Format

Send to

Choose Destination
Toxicol Lett. 2018 Dec 13;302:35-41. doi: 10.1016/j.toxlet.2018.12.002. [Epub ahead of print]

Exposure to tobacco smoke during the early postnatal period modifies receptors and enzymes of the endocannabinoid system in the brainstem and striatum in mice.

Author information

1
Department of Clinical and Toxicological Analysis, School of Pharmaceutical Sciences, University of São Paulo, Av. Prof. Lineu Prestes, 580, bloco 13B, 05508-000, São Paulo, SP, Brazil; Department of Food and Drugs, School of Pharmaceutical Sciences, Federal University of Alfenas, Rua Gabriel Monteiro da Silva, 700, 37130-001, Alfenas, MG, Brazil.
2
Department of Clinical and Toxicological Analysis, School of Pharmaceutical Sciences, University of São Paulo, Av. Prof. Lineu Prestes, 580, bloco 13B, 05508-000, São Paulo, SP, Brazil.
3
Department of Biomedical Sciences and CNR Institute of Neuroscience, University of Cagliari, Cittadella Universitaria, Monserrato, CA, 09042, Italy.
4
Department of Clinical and Toxicological Analysis, School of Pharmaceutical Sciences, University of São Paulo, Av. Prof. Lineu Prestes, 580, bloco 13B, 05508-000, São Paulo, SP, Brazil. Electronic address: tmarcour@usp.br.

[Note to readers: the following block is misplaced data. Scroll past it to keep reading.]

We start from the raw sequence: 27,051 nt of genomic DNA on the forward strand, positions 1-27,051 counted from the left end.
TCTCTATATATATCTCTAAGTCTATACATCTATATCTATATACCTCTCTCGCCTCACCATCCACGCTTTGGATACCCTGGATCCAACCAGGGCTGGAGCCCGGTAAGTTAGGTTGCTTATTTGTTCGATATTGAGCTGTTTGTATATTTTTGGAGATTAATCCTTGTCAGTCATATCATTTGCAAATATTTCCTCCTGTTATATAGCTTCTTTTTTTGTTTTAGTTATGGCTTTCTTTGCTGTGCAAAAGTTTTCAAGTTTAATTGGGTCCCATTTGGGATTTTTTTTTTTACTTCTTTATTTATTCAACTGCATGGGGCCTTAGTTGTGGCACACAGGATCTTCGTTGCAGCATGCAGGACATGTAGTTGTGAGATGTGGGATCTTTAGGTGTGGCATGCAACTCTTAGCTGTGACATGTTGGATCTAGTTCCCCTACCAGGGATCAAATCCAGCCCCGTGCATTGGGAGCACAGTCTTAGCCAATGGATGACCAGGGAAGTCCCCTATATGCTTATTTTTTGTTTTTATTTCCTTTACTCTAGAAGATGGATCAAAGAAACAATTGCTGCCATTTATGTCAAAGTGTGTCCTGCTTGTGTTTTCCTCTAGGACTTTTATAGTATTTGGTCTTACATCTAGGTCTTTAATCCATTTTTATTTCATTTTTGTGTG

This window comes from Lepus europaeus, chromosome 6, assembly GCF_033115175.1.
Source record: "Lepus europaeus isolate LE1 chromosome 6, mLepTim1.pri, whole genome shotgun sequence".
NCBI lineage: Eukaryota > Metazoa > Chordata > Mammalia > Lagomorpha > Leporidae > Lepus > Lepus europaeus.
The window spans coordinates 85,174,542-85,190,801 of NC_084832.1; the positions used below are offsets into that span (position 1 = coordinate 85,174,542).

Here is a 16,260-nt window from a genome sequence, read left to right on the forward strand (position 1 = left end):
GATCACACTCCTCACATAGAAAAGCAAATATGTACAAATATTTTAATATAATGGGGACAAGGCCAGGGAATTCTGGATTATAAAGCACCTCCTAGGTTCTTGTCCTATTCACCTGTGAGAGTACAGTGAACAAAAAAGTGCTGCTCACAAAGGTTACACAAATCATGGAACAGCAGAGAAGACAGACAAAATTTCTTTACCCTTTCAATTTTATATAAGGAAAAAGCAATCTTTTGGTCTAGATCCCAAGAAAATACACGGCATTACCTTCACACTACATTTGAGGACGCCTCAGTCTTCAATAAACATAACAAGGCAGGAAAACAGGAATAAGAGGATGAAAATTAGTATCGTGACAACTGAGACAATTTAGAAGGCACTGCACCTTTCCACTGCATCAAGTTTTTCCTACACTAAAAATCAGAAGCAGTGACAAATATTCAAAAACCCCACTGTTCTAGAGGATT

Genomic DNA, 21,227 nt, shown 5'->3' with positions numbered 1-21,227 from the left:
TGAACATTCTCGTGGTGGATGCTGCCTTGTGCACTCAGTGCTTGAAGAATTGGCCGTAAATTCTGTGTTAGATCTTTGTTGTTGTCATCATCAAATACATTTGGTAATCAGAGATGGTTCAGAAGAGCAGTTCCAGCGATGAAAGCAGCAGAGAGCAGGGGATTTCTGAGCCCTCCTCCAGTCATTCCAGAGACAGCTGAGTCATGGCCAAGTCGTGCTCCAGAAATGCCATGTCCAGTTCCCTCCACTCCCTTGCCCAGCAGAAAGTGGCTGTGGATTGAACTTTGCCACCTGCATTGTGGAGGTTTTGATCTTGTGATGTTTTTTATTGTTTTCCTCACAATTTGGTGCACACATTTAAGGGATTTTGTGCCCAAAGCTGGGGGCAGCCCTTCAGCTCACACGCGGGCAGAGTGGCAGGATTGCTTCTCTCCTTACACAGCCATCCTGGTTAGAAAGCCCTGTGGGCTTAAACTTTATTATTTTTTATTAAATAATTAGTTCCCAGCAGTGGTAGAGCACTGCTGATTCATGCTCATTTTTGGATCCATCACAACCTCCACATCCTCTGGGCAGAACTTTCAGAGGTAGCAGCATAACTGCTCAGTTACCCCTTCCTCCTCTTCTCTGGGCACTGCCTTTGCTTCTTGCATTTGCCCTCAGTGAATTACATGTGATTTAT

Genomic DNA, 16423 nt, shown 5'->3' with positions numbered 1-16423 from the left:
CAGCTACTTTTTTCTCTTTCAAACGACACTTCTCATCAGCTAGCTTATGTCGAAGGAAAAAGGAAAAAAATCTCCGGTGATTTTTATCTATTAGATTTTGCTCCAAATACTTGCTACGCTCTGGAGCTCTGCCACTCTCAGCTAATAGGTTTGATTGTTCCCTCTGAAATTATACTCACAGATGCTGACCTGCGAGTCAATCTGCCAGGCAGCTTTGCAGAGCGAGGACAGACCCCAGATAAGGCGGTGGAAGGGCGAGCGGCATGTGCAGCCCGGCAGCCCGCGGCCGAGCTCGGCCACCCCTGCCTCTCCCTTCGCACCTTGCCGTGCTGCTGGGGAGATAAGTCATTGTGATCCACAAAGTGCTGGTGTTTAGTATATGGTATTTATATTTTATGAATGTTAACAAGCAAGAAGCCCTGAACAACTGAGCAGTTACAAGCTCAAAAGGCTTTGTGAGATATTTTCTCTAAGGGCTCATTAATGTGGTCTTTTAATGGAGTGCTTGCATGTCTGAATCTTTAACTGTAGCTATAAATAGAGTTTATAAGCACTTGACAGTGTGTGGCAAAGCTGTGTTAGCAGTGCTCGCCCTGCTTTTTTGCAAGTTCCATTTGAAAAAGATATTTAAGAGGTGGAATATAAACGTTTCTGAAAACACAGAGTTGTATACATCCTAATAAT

Abstract

Environmental tobacco smoke (ETS) exposure during brain development has been associated with several disorders, such as depression, anxiety, sudden infant death syndrome, and the predisposition to addiction. The endocannabinoid system plays an essential role in neuronal development. We investigated the effects of early postnatal ETS exposure on the endocannabinoid system in different brain regions. C57BL/6 J mice were exposed to ETS that was generated from 3R4F cigarettes from postnatal day 3 (P3) to P14. Receptors and enzymes of the endocannabinoid system were assessed in infancy, adolescence, and adulthood by Western blot. In the brainstem, ETS exposure decreased cannabinoid 1 (CB1) receptor, CB2 receptor, N-arachidonoyl phosphatidyl ethanol-specific phospholipase D (NAPE-PLD), and fatty acid amino hydrolase (FAAH) levels and increased in diacylglycerol lipase (DAGL) and monoacylglycerol lipase (MAGL) levels during infancy and decreased CB2 and FAAH levels during adulthood. In the striatum, ETS decreased in the NAPE-PLD and MAGL levels and increased FAAH levels during infancy, increased FAAH levels during adolescence, and decreased NAPE-PLD levels during adulthood. The present findings indicate that exposure to ETS during a critical period of brain development can disturb the endocannabinoid system in the brainstem and striatum, regions that are involved in the pathogenesis of sudden infant death syndrome and the susceptibility to addiction.

KEYWORDS:

Addiction; Brain; Cigarette smoke; Endocannabinoid system; Sudden infant death syndrome

Supplemental Content

Full text links

Icon for Elsevier Science
Loading ...
Support Center